Essentially, any time you put something inside your body, it has the potential to throw your vag’s little ecosystem out of whack. “So naturally, if someone else’s genital fluids are coming into contact with yours, then it could cause an imbalance,” says Pierce. “Everyone has a unique balance of genital flora, and some people have a different pH or a higher number of specific bacteria that could exacerbate the risk of an imbalance.”
Is it possible that your partner’s unique balance of genital flora is uniquely ill-suited for your unique balance of genital flora and thus a tell-tale sign of underlying physiological incompatibility? Uh, I mean, maybe. But according to Thomas-White, there isn’t any clear research on the role any one particular partner and/or their DNA might happen to play in the development of an infection after sex.
Not to mention, while we know that sex—especially sex with a new partner—is a common trigger for vaginal infections, it’s not entirely clear what exactly causes these infections, in part because there are several potential factors that may be at play. While an infection-causing vaginal imbalance may result from your partner’s specific pH or genital microbiome, external bacteria from your or your partner’s hands, other body parts, or even sex toys might also be to blame.
“Bacteria live everywhere: on your skin, on your hands, in your mouth, and around your genitals. Introducing new bacteria from any of those locations could cause a disruption of your vaginal microbiome,” says Thomas-White, adding that even masturbation can increase your risk of infection, especially if you (like me, hi) tend to get a lil lazy about washing your sex toys. (Feel free to take this as your sign to go wash and charge your sex toys if you’re realizing you’ve been a little remiss in your post-masturbation cleaning duties. You’ll thank me later.)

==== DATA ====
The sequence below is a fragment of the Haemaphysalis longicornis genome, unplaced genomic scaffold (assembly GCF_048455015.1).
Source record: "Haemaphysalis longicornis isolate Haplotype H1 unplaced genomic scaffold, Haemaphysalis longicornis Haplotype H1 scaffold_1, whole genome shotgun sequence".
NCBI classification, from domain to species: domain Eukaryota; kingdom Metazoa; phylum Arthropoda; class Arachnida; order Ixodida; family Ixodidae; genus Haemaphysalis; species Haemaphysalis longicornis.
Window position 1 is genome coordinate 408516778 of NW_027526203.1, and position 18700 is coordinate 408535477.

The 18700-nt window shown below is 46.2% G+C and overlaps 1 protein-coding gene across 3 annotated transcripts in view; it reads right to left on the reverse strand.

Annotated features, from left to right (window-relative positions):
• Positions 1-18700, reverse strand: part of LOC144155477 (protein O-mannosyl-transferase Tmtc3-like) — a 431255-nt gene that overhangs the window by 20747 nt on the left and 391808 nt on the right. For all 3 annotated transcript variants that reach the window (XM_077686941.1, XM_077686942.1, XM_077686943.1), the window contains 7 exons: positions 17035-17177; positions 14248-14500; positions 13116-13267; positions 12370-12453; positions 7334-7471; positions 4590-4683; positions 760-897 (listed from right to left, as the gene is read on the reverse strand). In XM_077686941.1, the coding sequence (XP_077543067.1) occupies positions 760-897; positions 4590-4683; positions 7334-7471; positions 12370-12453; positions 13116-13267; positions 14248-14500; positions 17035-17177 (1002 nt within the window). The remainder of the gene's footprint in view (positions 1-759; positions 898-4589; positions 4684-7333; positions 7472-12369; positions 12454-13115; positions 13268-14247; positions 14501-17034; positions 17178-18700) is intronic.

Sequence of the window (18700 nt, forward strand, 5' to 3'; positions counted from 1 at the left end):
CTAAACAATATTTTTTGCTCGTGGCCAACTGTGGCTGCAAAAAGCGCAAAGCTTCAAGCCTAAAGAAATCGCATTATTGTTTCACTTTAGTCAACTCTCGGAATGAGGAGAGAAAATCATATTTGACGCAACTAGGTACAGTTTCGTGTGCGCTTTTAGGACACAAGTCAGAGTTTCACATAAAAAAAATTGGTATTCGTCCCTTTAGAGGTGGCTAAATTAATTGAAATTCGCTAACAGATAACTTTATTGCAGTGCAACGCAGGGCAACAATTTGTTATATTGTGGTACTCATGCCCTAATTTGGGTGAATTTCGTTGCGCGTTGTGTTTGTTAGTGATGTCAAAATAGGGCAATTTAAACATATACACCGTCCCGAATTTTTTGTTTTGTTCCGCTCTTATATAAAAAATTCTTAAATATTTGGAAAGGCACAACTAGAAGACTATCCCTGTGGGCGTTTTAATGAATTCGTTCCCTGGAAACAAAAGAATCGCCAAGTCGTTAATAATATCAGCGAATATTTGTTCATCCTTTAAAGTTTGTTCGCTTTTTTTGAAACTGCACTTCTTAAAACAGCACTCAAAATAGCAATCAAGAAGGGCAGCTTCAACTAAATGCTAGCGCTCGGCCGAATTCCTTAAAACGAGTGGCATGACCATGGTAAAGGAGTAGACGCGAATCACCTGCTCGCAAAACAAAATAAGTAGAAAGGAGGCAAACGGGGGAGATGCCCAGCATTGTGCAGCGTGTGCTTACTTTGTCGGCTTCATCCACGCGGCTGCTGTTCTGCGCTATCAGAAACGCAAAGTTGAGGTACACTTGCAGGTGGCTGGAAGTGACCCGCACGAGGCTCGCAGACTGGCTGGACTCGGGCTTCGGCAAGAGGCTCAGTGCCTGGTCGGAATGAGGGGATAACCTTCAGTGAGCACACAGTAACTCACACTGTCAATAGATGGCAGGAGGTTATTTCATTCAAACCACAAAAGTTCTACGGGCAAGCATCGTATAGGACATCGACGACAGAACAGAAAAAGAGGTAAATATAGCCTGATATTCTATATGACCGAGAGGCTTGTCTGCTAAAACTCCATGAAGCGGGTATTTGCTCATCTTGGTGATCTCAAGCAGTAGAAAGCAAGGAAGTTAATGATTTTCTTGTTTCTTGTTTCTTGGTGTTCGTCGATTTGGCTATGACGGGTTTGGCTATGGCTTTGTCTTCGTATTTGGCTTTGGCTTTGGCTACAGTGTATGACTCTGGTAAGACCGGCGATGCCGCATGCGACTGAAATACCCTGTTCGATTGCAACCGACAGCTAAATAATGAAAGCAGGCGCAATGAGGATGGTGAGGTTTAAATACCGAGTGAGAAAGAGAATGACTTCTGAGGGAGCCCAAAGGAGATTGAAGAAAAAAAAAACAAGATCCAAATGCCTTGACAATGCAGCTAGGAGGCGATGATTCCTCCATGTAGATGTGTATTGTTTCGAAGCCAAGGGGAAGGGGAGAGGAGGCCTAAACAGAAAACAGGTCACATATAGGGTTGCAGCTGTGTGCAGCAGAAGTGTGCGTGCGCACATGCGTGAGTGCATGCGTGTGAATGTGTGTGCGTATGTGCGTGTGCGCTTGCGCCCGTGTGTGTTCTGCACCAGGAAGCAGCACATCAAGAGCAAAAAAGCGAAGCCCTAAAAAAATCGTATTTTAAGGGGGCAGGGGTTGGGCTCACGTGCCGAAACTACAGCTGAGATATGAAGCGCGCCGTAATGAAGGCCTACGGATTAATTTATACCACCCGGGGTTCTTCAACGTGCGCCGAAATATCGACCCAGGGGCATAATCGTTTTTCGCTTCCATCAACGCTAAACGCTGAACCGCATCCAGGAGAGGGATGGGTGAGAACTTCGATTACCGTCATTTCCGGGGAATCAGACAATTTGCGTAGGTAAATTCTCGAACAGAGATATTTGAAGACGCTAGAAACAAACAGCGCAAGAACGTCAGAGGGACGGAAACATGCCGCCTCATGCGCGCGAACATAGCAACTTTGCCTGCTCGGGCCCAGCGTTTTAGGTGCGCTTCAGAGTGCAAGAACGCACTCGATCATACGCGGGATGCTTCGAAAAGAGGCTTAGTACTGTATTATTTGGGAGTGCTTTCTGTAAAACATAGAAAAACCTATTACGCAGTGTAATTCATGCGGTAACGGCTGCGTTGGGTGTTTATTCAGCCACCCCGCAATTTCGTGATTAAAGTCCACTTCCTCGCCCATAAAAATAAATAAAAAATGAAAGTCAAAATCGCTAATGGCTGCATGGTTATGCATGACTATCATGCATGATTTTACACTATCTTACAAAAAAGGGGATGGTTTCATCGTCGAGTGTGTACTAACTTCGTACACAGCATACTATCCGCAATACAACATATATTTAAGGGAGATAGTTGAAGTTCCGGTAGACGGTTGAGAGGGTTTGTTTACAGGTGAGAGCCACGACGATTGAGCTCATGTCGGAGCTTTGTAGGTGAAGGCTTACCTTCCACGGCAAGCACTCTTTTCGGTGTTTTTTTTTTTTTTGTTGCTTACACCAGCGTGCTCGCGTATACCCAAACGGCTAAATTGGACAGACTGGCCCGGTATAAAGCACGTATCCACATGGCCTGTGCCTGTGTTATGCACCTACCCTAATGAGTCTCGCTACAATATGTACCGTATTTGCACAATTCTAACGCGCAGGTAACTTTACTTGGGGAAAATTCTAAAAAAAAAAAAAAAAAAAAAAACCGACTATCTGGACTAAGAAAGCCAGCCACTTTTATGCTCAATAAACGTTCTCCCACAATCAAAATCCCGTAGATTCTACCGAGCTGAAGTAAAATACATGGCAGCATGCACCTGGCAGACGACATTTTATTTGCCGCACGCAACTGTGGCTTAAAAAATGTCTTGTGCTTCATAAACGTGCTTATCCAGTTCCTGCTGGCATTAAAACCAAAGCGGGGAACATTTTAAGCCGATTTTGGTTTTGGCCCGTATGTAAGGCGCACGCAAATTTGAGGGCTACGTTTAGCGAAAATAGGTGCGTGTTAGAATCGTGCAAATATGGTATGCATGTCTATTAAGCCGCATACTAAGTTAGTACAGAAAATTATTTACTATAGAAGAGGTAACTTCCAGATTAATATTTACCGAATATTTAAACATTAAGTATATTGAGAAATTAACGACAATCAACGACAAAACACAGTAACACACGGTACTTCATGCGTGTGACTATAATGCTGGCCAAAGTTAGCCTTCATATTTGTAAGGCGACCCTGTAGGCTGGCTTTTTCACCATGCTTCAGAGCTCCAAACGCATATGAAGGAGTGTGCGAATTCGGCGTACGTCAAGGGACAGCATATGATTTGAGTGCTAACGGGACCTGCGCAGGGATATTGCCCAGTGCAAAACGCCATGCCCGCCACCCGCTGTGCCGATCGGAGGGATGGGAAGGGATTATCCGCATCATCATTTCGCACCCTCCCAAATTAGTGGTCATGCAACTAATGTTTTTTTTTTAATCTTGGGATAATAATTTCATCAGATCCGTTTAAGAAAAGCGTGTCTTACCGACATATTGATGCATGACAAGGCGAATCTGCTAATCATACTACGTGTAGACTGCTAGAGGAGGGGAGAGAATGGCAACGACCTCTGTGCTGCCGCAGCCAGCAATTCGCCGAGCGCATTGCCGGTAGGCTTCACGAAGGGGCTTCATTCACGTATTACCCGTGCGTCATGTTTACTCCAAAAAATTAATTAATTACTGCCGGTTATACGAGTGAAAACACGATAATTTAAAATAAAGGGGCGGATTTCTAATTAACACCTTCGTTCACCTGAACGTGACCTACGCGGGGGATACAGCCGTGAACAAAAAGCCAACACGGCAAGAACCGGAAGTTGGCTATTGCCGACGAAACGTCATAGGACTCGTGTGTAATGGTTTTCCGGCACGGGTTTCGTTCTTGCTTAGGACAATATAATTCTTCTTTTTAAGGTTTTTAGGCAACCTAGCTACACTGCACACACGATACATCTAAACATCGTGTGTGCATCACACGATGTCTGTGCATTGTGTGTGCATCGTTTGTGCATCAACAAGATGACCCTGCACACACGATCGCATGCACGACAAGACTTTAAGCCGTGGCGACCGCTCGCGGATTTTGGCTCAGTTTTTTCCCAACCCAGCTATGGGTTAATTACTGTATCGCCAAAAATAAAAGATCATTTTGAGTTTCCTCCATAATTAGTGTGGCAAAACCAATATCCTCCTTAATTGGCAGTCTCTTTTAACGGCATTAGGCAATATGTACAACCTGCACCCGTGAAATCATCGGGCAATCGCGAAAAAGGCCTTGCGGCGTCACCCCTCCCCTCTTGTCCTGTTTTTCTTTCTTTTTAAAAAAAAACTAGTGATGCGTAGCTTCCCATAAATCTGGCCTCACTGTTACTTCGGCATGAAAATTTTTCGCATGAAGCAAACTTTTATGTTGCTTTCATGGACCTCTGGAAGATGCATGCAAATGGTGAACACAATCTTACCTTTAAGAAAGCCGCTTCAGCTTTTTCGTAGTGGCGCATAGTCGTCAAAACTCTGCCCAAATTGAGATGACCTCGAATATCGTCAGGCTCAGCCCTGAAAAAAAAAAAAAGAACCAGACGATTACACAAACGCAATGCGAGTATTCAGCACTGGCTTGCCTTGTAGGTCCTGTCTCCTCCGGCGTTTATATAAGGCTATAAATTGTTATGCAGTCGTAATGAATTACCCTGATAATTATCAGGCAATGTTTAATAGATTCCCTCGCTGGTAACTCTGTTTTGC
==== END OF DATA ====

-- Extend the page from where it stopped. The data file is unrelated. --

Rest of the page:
In conclusion, does your vagina know best?
The short answer is no. “Whether or not you develop an infection after sex is no sign of physiological compatibility or incompatibility,” says Thomas-White. Vaginal infections are very common, totally normal, and can happen for a wide variety of reasons, none of which necessarily mean your relationship with an otherwise promising new partner is doomed on account of divinely mismatched DNA.
Mining the universe for signs of romantic destiny or doom is all part of the fun of falling for someone new. It’s why we memorize our trine signs and make our crushes call their moms in the middle of a second date to find out what time they were born. As Pierce notes, only you get to decide where you seek those signs and how you make sense of them. If you think your fate is written in your DNA instead of the stars, then far be it from me to stop you from outsourcing your romantic decision-making to your genitals. Personally, I don’t know that I’ve proven myself to be the most trustworthy executor of my own love life, so maybe it’s time to let the vagina take the wheel! After all, if trusting your gut is a thing, then why shouldn’t you trust your vag?
Still, when it comes to sussing out a new romantic prospect, you’ll probably have more fun comparing birth charts than genital microbiomes, just saying.